Catch at the Andaz Hotel

Catch At Andaz

Readers of the diatribes I pass off for reviews will be aware that I’m not a fan of hotel bars, and I tend to be similarly underwhelmed by their restaurant counterparts.

The caveat, of course, is that when the Northerner and I travel, we often eat in these restaurants, with the Malmaison in Edinburgh and the W Hotel in Istanbul being two examples of how well these places can work.

Closer to home, Catch Restaurant in the Andaz Hotel has a new chef in the house - Martin Scholz - and a new take on their seafood offering. Well, that‘s what the PR says anyway. Aesthetically, Catch certainly looks the part. Located in a not-entirely-desirable-but-very-convenient location just next to Liverpool Street Station, Catch features Grade II listed interiors (including some seriously bling chandeliers), seating for 70 diners, a Champagne bar, and an interesting crustacean on display.

The food in keeping with its nautical theme is based around all things seafood, with shellfish that includes three types of oysters, British-sourced river and sea fish, and for those not on a budget, Russian caviar. Signature dishes on the menu include smoked and cured Cornwall sea trout, barley crumble and saffron pear, and steamed 'Gigha Island' halibut, accompanied by coppa ham, truffle jus and Jerusalem artichoke.

My companion, the Hockey Playeress, started with the steamed mussels, while I went for clam chowder with foam. Despite four mussels being unopened and thus cast aside, she declared the rest of them delicious. My chowder was flavoursome, creamy in texture, and generously rich with clam, giving them that bite which other restaurants often fail to deliver.

For mains she went for the aforementioned steamed halibut, which was perfectly flavoured and seasoned with just the right texture. I unwittingly went for the chef’s recommendation of the crispy fried zander (apparently similar to the perch) done with pumpkin puree and a black pudding grissini. The fish was pan-fried to perfection, and complemented the puree very well. Black pudding grissini - which I subsequently discovered is like a breadstick - was delicious in its own right, but possibly a little bit overpowering for the accompanying fish.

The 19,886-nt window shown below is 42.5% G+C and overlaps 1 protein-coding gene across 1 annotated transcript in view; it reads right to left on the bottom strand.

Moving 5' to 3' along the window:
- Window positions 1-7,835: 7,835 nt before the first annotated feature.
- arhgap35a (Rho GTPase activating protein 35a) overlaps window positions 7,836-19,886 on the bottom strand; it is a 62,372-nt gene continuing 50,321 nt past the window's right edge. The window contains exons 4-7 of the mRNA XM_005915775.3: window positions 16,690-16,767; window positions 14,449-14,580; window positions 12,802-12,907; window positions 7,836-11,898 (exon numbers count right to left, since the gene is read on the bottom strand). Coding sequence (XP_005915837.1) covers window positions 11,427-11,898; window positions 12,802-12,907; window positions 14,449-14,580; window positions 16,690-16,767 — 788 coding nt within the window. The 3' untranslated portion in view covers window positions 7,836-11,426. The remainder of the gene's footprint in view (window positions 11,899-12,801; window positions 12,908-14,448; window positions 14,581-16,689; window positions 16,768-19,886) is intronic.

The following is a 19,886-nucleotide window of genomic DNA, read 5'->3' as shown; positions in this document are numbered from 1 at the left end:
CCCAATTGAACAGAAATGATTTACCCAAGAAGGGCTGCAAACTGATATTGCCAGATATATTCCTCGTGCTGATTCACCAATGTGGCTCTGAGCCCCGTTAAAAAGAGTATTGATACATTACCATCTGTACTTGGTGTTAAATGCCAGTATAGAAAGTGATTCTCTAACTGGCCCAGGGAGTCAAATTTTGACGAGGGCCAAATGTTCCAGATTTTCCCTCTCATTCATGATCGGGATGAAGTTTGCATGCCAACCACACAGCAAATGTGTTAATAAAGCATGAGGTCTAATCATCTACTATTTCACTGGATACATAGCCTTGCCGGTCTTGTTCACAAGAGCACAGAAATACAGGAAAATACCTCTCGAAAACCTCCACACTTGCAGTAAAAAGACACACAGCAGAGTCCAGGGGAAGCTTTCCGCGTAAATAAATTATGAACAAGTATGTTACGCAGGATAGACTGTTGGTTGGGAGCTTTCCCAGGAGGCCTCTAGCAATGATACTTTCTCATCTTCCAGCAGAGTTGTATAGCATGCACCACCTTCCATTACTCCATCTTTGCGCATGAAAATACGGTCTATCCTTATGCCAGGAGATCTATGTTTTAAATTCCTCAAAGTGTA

We washed it down with a bottle of Gavi di Gavi which was crisp, dry, and full of flavours. It was the perfect accompaniment to our meals. We decided to pass on desserts and settle for coffees - not because we weren’t tempted, but because we were well fed and satisfied.

The atmosphere of Catch is warm but subdued, veering more toward formal than social. The clientele is mostly suited and booted City workers, which is hardly surprising given its location, with the odd hotel guest thrown in for good measure. The service is charming, measured and knowledgeable, a combination that I hadn’t encountered in a London restaurant for a while.

Catch works because it serves great food, in a convenient location and is underpinned by great service. It’s not the world’s liveliest restaurant, and I’m not sure if you would describe it as romantic, but to its credit it manages to avoid the feeling like a hotel restaurant.

Which is a good thing.

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